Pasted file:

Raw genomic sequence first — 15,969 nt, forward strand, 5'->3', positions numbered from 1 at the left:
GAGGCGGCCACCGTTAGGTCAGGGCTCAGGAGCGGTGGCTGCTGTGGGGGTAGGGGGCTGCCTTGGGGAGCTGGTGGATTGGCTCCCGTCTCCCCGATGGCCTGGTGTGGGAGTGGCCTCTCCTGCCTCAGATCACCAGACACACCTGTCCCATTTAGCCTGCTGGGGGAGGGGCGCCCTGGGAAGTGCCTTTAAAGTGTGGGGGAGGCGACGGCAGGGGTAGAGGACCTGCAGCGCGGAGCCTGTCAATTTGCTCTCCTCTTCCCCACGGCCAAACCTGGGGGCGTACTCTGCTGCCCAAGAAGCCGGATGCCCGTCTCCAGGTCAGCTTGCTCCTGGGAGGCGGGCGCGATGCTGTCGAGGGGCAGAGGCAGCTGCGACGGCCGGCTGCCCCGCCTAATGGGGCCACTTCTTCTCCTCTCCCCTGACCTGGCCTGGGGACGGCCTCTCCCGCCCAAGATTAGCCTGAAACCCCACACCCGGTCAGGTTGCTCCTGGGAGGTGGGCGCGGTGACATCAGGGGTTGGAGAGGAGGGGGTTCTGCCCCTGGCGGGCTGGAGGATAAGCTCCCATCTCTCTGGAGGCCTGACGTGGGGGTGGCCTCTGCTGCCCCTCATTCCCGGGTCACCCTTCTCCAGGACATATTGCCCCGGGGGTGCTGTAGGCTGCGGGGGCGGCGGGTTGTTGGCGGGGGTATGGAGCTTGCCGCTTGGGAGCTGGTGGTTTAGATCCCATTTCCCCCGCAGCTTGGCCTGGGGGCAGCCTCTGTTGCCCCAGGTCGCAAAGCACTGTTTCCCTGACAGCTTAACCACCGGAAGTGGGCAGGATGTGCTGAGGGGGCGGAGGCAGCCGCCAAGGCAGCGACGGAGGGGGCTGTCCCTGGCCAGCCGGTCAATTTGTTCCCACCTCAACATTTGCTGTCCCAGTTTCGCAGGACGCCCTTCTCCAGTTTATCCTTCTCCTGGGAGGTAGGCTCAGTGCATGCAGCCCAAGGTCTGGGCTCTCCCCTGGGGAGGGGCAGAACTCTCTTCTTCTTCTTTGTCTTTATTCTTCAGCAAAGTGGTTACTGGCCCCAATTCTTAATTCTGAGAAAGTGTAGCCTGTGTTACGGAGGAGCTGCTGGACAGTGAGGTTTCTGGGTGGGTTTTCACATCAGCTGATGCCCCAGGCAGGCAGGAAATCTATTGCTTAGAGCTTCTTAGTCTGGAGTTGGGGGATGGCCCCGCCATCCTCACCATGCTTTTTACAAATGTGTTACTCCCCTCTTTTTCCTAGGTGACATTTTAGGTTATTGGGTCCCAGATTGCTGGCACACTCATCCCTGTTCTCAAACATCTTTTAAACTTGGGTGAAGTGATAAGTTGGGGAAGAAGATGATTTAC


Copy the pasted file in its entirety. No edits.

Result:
Raw genomic sequence first — 15,969 nt, forward strand, 5'->3', positions numbered from 1 at the left:
GAGGCGGCCACCGTTAGGTCAGGGCTCAGGAGCGGTGGCTGCTGTGGGGGTAGGGGGCTGCCTTGGGGAGCTGGTGGATTGGCTCCCGTCTCCCCGATGGCCTGGTGTGGGAGTGGCCTCTCCTGCCTCAGATCACCAGACACACCTGTCCCATTTAGCCTGCTGGGGGAGGGGCGCCCTGGGAAGTGCCTTTAAAGTGTGGGGGAGGCGACGGCAGGGGTAGAGGACCTGCAGCGCGGAGCCTGTCAATTTGCTCTCCTCTTCCCCACGGCCAAACCTGGGGGCGTACTCTGCTGCCCAAGAAGCCGGATGCCCGTCTCCAGGTCAGCTTGCTCCTGGGAGGCGGGCGCGATGCTGTCGAGGGGCAGAGGCAGCTGCGACGGCCGGCTGCCCCGCCTAATGGGGCCACTTCTTCTCCTCTCCCCTGACCTGGCCTGGGGACGGCCTCTCCCGCCCAAGATTAGCCTGAAACCCCACACCCGGTCAGGTTGCTCCTGGGAGGTGGGCGCGGTGACATCAGGGGTTGGAGAGGAGGGGGTTCTGCCCCTGGCGGGCTGGAGGATAAGCTCCCATCTCTCTGGAGGCCTGACGTGGGGGTGGCCTCTGCTGCCCCTCATTCCCGGGTCACCCTTCTCCAGGACATATTGCCCCGGGGGTGCTGTAGGCTGCGGGGGCGGCGGGTTGTTGGCGGGGGTATGGAGCTTGCCGCTTGGGAGCTGGTGGTTTAGATCCCATTTCCCCCGCAGCTTGGCCTGGGGGCAGCCTCTGTTGCCCCAGGTCGCAAAGCACTGTTTCCCTGACAGCTTAACCACCGGAAGTGGGCAGGATGTGCTGAGGGGGCGGAGGCAGCCGCCAAGGCAGCGACGGAGGGGGCTGTCCCTGGCCAGCCGGTCAATTTGTTCCCACCTCAACATTTGCTGTCCCAGTTTCGCAGGACGCCCTTCTCCAGTTTATCCTTCTCCTGGGAGGTAGGCTCAGTGCATGCAGCCCAAGGTCTGGGCTCTCCCCTGGGGAGGGGCAGAACTCTCTTCTTCTTCTTTGTCTTTATTCTTCAGCAAAGTGGTTACTGGCCCCAATTCTTAATTCTGAGAAAGTGTAGCCTGTGTTACGGAGGAGCTGCTGGACAGTGAGGTTTCTGGGTGGGTTTTCACATCAGCTGATGCCCCAGGCAGGCAGGAAATCTATTGCTTAGAGCTTCTTAGTCTGGAGTTGGGGGATGGCCCCGCCATCCTCACCATGCTTTTTACAAATGTGTTACTCCCCTCTTTTTCCTAGGTGACATTTTAGGTTATTGGGTCCCAGATTGCTGGCACACTCATCCCTGTTCTCAAACATCTTTTAAACTTGGGTGAAGTGATAAGTTGGGGAAGAAGATGATTTAC